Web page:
I’m a hopeless romantic. I don’t mean that I’m constantly falling in love with different people (I believe we have another word for such people), but I love the idea of love. The concept that one person thinks the world of another person, loses sleep over them, even is willing to die for them… it’s so intriguing that I find myself thinking and writing about love a lot. This is probably why I have an entire playlist of sad love songs… but back to the point. Human love is a reflection of the love that God has for us: as we’re made in His image, we share some of His characteristics, love being chief among them. While we have the capacity to express love, we’re often confused as to how to show it, a problem faced by the two main characters of Plastic Memories, Tsukasa and Isla. They both struggle with learning how to express love to one another, but the time and effort they put into understanding what love is and how to both express and respond to one another brings them together. Their journey has made them into one of my favorite anime couples, and for good reason. There are a lot of lessons that can be gleaned from Tsukasa and Isla’s story, especially in relation to Christian love, so let’s jump right into it!
In the world of Plastic Memories, human technology has developed sentient androids known as Giftia, which are pretty much indistinguishable from normal humans. They eat, sleep, and breathe just as we do, and they are widely accepted into human culture. Not the most popular type of future to explore in a sci-fi story, but one that opens up a lot of story possibilities. The main limitation of Giftia is that they have a set operating lifespan (81,920 hours), after which their operating system will be so overloaded that it will begin to splinter, destroying their personality and leaving them as a shell ruled only by instinct. In essence, they basically think themselves to death, similar to the AI in the Halo universe.
Tsukasa and Isla work for the Terminal Service; a group that reclaims Giftia before they reach their operational lifespan and resets them so that they can be used again. This weighs on Isla, who, as a Giftia herself, knows that eventually it will be her turn to lose her memories. Due to this she’s really closed off, and she doesn’t really connect with anyone.
Enter Tsukasa, our bumbling, optimistic hero who somehow manages to sweep Isla off her feet and-
No. That’s not how it happened. While “love at first sight” is a fairly common anime trope, neither Isla nor Tsukasa is entirely sure of their feelings for each other when they begin working. Tsukasa just wants to understand why Isla is closed off, and Isla think it strange that Tsukasa would put in the effort to get to know her when she didn’t exactly market herself as an open individual. It takes a while for Tsukasa to realize that he loves Isla, and it takes even longer for him to express that love in a way that gets through to her.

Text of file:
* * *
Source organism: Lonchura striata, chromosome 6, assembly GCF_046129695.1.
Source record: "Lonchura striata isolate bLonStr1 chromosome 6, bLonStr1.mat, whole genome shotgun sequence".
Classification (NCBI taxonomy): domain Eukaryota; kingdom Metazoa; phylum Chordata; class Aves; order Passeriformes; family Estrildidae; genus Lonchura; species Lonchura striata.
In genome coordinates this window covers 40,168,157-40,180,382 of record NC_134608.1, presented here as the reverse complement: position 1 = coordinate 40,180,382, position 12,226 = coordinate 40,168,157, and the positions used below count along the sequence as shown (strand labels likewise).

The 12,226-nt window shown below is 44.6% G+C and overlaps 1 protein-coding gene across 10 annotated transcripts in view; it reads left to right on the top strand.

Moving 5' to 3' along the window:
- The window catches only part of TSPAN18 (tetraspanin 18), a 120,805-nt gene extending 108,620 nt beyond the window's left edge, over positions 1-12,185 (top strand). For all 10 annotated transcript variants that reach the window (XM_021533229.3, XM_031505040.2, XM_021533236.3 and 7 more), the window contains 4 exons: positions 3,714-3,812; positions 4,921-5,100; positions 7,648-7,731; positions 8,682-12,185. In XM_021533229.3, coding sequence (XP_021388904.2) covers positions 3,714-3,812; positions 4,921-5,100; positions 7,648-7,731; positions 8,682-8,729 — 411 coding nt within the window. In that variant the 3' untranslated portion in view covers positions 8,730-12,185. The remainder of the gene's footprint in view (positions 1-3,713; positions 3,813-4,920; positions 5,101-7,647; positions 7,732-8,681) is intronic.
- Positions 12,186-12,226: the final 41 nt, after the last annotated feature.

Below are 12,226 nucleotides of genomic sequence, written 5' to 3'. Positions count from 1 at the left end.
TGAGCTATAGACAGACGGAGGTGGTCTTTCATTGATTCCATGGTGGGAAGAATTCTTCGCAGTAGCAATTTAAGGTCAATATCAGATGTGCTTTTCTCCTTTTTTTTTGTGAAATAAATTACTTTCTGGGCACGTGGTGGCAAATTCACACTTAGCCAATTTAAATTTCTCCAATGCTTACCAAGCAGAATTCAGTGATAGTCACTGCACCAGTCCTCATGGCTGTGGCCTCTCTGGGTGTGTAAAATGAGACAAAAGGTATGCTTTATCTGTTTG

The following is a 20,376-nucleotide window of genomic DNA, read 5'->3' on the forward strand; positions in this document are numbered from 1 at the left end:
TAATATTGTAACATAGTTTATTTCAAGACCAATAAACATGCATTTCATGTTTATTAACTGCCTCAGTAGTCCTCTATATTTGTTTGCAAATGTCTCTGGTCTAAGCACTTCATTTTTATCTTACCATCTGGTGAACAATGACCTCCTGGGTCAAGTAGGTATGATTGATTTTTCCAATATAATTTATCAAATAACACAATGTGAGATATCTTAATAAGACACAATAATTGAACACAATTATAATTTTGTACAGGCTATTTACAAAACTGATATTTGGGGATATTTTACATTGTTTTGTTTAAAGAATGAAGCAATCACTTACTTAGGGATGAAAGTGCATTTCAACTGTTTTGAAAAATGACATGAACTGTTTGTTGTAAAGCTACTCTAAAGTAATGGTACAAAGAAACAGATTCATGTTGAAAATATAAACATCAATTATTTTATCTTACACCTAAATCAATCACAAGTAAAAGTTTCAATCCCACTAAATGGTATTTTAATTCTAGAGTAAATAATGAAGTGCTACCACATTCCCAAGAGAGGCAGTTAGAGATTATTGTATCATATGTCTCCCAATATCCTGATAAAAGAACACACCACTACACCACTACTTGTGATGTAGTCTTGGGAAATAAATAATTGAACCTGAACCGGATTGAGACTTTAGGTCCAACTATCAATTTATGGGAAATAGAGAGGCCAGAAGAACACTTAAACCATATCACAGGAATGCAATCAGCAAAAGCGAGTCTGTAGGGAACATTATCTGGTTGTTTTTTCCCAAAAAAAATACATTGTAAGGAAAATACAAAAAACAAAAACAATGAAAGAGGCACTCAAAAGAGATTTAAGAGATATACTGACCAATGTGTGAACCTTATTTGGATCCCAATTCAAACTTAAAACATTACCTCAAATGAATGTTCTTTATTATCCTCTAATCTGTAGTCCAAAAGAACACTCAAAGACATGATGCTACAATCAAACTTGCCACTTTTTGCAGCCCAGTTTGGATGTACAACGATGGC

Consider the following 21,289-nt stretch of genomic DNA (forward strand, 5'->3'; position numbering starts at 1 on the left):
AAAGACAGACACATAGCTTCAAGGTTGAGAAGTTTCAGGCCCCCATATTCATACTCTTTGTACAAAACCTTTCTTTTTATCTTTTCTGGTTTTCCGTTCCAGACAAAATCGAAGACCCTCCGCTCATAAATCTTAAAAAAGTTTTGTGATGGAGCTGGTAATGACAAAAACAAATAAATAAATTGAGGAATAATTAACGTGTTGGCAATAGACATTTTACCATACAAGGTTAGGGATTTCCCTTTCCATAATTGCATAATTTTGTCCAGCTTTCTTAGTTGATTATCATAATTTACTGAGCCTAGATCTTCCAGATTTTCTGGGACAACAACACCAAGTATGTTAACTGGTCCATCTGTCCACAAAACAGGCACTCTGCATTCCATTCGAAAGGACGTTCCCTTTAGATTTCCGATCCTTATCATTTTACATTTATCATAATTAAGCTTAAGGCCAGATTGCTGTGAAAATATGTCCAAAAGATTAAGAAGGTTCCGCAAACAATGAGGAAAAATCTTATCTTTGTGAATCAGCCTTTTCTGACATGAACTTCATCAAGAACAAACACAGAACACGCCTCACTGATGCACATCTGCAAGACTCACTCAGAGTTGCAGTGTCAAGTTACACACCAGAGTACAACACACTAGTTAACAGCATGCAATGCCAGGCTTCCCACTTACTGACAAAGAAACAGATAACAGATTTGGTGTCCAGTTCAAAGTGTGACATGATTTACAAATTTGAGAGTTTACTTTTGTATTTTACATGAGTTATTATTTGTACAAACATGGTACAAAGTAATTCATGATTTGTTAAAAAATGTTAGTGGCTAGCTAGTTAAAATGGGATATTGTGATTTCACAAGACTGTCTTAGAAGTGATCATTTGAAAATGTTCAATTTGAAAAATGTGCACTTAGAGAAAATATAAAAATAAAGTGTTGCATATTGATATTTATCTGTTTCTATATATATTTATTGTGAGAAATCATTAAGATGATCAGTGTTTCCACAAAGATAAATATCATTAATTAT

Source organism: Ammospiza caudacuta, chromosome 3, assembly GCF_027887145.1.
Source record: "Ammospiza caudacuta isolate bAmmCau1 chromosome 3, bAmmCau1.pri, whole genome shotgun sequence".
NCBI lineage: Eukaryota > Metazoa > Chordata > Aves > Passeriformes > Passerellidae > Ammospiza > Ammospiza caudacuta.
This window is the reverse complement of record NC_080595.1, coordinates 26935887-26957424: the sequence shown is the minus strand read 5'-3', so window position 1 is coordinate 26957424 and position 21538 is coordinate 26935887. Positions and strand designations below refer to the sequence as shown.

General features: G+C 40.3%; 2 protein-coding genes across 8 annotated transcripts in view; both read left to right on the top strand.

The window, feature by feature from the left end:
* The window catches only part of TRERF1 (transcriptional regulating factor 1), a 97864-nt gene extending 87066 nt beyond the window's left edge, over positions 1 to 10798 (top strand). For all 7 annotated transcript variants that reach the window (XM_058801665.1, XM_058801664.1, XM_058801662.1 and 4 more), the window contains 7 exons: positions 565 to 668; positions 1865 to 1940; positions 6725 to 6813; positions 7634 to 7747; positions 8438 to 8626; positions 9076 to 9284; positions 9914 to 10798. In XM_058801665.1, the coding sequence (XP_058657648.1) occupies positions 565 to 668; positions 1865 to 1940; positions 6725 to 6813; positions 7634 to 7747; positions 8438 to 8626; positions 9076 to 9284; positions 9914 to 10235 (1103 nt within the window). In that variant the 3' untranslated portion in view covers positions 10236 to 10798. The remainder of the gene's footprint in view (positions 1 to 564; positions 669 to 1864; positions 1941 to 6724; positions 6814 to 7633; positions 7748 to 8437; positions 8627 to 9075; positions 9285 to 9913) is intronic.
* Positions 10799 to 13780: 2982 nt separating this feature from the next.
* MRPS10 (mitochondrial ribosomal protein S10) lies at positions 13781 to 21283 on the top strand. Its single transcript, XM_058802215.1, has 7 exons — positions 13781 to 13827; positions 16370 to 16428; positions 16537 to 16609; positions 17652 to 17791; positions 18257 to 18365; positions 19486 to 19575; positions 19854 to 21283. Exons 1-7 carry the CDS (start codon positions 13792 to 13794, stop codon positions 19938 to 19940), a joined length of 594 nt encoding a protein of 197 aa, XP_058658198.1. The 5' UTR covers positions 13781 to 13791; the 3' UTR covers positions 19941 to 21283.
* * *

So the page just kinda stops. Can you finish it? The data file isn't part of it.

In essence, the pursuit is what makes the love real. Tsukasa could just come out and say that he loves Isla from the beginning, but the time spent attempting to show that love over and over are what really brings it home to Isla, and prompts her reaction.
And that’s what makes the Christian religion so unique. It’s not a constant struggle to find favor with God or to make ourselves worthy of eternal life: instead the Christian faith is a love story. Just as Tsukasa had to actively pursue Isla in order for her to know of his love, Christ shows how much He loves us in His pursuit of our hearts. He never fails to let us know how much we are loved: when life is going well, knowing Him brings us “joy inexpressible” (1 Peter 1:8); when hard times come, He “comforts us in all our afflictions” (2 Cor 1:4). His love is all-encompassing and powerful, far beyond our human love. But to an unsaved heart, his love isn’t as bright as it is blinding, and like Isla we can’t understand His love.
Our sinful nature makes us indifferent towards His love at best, and we are reluctant to even try to understand him. Giving ourselves to an unknown entity is frightening, especially when we’re promised something as extravagant as unconditional love. But His “perfect love casts out fear,” and as we come to know Him, “we love, because He first loved us” (1 John 4:18,19). Christ’s love for us awakens the ability for us to reciprocate that love towards Him, just as Tsukasa’s displays of love awakened love in Isla’s heart.
Where Tsukasa’s love mirrors Christ’s love, Isla’s reaction to that love mirrors the believer’s reaction: the sin that isolated us seems to be nothing to Him. It’s confusing, yet comforting. And like Isla, we wonder how we can ever repay the love that is given to us. And yet, we don’t have to. Christ’s love was given to us as a gift, not because of what we’ve done or can do, but simply because He loves us. All He wants from us is to reciprocate that love, and in doing so we find our satisfaction and fulfillment. His love completes us, and in loving Him we find the peace that we need.
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